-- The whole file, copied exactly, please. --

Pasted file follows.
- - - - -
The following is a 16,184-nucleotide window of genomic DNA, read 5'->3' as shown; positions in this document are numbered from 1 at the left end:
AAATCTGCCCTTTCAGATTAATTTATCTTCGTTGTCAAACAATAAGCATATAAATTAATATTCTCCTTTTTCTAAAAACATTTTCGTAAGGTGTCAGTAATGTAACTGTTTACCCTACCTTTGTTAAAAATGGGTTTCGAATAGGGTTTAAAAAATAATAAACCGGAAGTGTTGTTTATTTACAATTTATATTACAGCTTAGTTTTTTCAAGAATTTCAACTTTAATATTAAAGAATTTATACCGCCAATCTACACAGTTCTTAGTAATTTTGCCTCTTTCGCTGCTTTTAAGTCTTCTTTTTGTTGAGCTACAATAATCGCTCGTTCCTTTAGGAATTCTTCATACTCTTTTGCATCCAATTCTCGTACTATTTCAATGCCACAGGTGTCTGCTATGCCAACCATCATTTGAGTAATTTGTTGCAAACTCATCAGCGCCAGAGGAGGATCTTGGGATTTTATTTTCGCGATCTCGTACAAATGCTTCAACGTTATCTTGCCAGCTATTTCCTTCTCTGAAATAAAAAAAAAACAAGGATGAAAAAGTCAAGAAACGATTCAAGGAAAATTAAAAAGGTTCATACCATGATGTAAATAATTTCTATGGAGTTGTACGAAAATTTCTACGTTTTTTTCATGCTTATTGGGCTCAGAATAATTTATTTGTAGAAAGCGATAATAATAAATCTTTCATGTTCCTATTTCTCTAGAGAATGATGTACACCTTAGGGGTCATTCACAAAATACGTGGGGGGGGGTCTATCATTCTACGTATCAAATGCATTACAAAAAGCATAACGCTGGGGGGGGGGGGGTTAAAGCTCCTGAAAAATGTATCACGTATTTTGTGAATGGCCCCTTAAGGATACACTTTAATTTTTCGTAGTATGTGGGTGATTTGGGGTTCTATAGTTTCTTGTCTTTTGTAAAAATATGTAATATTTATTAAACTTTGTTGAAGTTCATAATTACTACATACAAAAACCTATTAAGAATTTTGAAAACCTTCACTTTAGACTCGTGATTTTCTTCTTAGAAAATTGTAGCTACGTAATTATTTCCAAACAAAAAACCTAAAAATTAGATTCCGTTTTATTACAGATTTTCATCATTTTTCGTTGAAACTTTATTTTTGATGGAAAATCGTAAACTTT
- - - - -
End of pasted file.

The following is a 16,184-nucleotide window of genomic DNA, read 5'->3' as shown; positions in this document are numbered from 1 at the left end:
AAATCTGCCCTTTCAGATTAATTTATCTTCGTTGTCAAACAATAAGCATATAAATTAATATTCTCCTTTTTCTAAAAACATTTTCGTAAGGTGTCAGTAATGTAACTGTTTACCCTACCTTTGTTAAAAATGGGTTTCGAATAGGGTTTAAAAAATAATAAACCGGAAGTGTTGTTTATTTACAATTTATATTACAGCTTAGTTTTTTCAAGAATTTCAACTTTAATATTAAAGAATTTATACCGCCAATCTACACAGTTCTTAGTAATTTTGCCTCTTTCGCTGCTTTTAAGTCTTCTTTTTGTTGAGCTACAATAATCGCTCGTTCCTTTAGGAATTCTTCATACTCTTTTGCATCCAATTCTCGTACTATTTCAATGCCACAGGTGTCTGCTATGCCAACCATCATTTGAGTAATTTGTTGCAAACTCATCAGCGCCAGAGGAGGATCTTGGGATTTTATTTTCGCGATCTCGTACAAATGCTTCAACGTTATCTTGCCAGCTATTTCCTTCTCTGAAATAAAAAAAAAACAAGGATGAAAAAGTCAAGAAACGATTCAAGGAAAATTAAAAAGGTTCATACCATGATGTAAATAATTTCTATGGAGTTGTACGAAAATTTCTACGTTTTTTTCATGCTTATTGGGCTCAGAATAATTTATTTGTAGAAAGCGATAATAATAAATCTTTCATGTTCCTATTTCTCTAGAGAATGATGTACACCTTAGGGGTCATTCACAAAATACGTGGGGGGGGGTCTATCATTCTACGTATCAAATGCATTACAAAAAGCATAACGCTGGGGGGGGGGGGGTTAAAGCTCCTGAAAAATGTATCACGTATTTTGTGAATGGCCCCTTAAGGATACACTTTAATTTTTCGTAGTATGTGGGTGATTTGGGGTTCTATAGTTTCTTGTCTTTTGTAAAAATATGTAATATTTATTAAACTTTGTTGAAGTTCATAATTACTACATACAAAAACCTATTAAGAATTTTGAAAACCTTCACTTTAGACTCGTGATTTTCTTCTTAGAAAATTGTAGCTACGTAATTATTTCCAAACAAAAAACCTAAAAATTAGATTCCGTTTTATTACAGATTTTCATCATTTTTCGTTGAAACTTTATTTTTGATGGAAAATCGTAAACTTT